Democratic Camden County Freeholder Director Louis Cappelli Jr. and Freeholder Riletta L. Cream easily defeated two primary challengers yesterday - and will face the top Republican vote-getters, Alice J. Wood and Mary I. Cortes, in the general election.
Cappelli and Cream had touted the freeholder board's success in reducing property taxes. The freeholder director last night also credited "our record of reducing spending while maintaining the standard of services we provide.
"I feel confident about November," said Cappelli, 45, a lawyer who lives in Collingswood. "We will keep pushing hard to keep fiscally responsible."
The property-tax decrease was "an extraordinary triumph during this economic climate," said Cream, in an earlier statement released through a staff member. She declined to be interviewed.
A Camden native, Cream, 81, of Berlin, served as a teacher and elementary school principal until her appointment as principal of Camden High School in 1972. She retired in 1987 but continued as adjunct professor at Rowan and Rutgers Universities and was appointed to the Board of Freeholders in 1994.
She and Cappelli defeated Mark A. Stettler, 41, a professional engineer who lives in Audubon, and Mark E. Owens, 39, a sales and marketing representative for a pharmaceutical firm who also lives in Audubon.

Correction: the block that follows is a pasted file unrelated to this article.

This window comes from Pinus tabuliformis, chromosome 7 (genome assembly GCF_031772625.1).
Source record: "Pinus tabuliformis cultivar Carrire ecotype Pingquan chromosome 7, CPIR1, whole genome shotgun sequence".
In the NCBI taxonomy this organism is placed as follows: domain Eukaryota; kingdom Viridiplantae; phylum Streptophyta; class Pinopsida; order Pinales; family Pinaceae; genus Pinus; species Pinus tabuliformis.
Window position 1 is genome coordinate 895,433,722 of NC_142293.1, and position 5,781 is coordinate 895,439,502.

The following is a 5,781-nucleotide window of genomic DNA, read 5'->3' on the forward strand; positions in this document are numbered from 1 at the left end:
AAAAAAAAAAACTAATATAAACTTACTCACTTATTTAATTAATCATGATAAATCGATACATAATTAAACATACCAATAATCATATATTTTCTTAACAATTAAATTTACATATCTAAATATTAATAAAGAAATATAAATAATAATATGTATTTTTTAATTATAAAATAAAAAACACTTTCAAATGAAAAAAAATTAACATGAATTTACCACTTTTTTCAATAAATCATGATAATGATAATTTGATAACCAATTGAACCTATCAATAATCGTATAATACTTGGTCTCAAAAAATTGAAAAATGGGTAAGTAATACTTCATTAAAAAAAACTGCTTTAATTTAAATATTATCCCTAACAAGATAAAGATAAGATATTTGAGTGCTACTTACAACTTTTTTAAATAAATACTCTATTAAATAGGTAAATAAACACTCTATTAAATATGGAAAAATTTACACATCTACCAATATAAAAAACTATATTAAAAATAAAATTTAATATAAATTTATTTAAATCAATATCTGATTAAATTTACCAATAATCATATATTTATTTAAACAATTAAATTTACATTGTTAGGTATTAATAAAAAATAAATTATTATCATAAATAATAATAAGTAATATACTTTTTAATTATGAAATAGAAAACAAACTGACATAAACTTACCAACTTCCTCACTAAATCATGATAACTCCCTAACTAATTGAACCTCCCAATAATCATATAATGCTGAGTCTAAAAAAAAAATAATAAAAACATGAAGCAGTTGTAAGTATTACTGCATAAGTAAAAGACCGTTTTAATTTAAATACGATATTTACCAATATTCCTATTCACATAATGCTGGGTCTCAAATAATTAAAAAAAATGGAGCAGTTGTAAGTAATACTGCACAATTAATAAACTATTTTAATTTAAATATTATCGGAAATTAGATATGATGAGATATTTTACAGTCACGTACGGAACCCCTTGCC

On the Republican side, Wood and Cortes won handily over Jammes J. Valencia.
Wood, a retired marketing education instructor at the school of business at the Camden County Technical Schools in Sicklerville, said she will work to reduce or hold the line on property taxes.
"Everybody agrees with that but how do you get them lower?" said Wood last night. "You get them lower by cutting your expenses. There is a lot of fat in government."
Residents of Lawnside, where Wood operates a group home for senior citizens, saw their taxes increase under the 2008 county budget.
"I'm going after the incumbents, especially Ms. Cream," Wood, 60, of Cherry Hill. "It's time for her to step down."
During the campaign, Wood's running mate, Cortes, said she hoped to curb county spending.
"People are fed up and now they're looking outside of the box," said the 52-year-old Camden woman last night. "Time is passing us by and we're not progressing."
Cortes said she would encourage the creation of "pocket factories" in refurbished buildings in the towns.
"I would love to do that," said Cortes, a community activist who owns a Camden luncheonette and teaches high school dropouts as part of a program at a church. "I want to create jobs."